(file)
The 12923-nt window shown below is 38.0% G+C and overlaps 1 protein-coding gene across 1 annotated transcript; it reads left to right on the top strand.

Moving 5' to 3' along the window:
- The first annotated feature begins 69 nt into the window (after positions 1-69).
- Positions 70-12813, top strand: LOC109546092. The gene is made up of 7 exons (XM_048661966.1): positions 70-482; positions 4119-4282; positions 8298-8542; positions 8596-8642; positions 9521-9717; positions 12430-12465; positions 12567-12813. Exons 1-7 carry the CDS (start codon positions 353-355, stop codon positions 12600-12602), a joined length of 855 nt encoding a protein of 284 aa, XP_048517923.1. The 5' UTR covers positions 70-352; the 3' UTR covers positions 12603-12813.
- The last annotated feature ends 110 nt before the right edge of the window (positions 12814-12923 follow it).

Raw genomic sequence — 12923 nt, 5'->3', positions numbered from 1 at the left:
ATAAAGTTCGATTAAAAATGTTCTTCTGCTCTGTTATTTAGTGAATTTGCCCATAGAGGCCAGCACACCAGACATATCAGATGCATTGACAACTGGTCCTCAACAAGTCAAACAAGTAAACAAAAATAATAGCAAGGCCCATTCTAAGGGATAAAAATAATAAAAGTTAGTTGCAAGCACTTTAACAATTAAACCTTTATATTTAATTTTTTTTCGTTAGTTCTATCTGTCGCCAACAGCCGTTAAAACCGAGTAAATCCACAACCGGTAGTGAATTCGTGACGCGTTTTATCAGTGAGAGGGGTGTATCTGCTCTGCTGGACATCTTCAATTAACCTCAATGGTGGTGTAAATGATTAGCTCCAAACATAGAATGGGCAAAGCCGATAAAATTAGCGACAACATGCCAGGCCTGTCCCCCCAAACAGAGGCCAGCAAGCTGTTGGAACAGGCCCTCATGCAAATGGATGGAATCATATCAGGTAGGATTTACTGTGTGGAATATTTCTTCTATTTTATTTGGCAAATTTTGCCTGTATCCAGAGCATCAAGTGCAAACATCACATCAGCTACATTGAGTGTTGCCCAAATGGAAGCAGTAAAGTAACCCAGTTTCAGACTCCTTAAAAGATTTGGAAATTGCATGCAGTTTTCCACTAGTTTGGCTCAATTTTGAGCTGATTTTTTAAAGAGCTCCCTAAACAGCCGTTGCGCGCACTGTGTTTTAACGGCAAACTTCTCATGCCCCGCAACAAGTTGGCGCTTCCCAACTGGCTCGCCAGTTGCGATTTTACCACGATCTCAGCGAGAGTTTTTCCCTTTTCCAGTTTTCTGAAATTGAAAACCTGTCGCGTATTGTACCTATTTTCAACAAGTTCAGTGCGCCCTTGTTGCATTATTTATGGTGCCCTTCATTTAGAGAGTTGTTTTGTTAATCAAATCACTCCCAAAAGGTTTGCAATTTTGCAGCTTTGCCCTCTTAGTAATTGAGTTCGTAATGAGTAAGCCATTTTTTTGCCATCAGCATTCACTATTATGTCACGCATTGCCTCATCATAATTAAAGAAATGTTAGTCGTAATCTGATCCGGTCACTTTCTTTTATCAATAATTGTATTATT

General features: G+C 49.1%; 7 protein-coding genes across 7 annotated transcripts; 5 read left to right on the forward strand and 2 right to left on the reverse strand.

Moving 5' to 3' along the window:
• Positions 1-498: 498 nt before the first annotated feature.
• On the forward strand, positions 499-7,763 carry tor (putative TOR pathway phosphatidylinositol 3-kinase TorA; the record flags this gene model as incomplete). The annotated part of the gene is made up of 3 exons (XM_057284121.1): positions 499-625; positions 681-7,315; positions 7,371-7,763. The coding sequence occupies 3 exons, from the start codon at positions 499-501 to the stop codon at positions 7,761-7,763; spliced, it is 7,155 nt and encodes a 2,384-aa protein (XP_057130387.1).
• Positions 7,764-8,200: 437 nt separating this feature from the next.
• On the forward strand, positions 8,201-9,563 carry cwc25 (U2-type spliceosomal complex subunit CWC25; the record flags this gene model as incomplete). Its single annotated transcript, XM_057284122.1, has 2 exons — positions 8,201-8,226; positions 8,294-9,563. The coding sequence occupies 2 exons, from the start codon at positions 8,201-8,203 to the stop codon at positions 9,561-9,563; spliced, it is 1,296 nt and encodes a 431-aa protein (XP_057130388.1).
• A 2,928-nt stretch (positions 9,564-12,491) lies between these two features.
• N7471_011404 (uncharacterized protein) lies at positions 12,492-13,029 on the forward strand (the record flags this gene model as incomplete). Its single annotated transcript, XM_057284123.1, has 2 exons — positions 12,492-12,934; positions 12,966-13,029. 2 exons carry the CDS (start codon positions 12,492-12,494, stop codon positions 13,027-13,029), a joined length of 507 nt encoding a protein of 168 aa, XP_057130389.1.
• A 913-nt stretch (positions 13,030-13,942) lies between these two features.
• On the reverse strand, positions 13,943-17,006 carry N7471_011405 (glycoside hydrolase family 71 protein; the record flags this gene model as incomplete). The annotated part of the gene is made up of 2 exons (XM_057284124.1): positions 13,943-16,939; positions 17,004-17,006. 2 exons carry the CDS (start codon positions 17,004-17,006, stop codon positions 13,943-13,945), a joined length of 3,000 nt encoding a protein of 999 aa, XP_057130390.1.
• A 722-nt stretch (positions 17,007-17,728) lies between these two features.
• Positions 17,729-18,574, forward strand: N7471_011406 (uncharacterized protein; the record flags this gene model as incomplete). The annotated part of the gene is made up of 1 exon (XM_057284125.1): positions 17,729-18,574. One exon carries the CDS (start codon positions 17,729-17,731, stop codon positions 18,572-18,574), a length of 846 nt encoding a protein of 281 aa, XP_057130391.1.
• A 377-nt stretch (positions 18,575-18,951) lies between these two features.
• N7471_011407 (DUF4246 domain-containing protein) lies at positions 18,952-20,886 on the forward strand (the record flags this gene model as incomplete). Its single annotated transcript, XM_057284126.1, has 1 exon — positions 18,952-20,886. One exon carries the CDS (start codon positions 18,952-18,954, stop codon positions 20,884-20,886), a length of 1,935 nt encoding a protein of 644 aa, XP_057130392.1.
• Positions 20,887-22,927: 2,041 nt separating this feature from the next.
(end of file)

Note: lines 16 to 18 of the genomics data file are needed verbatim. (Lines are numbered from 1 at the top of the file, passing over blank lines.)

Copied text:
• A 913-nt stretch (positions 13,030-13,942) lies between these two features.
• On the reverse strand, positions 13,943-17,006 carry N7471_011405 (glycoside hydrolase family 71 protein; the record flags this gene model as incomplete). The annotated part of the gene is made up of 2 exons (XM_057284124.1): positions 13,943-16,939; positions 17,004-17,006. 2 exons carry the CDS (start codon positions 17,004-17,006, stop codon positions 13,943-13,945), a joined length of 3,000 nt encoding a protein of 999 aa, XP_057130390.1.
• A 722-nt stretch (positions 17,007-17,728) lies between these two features.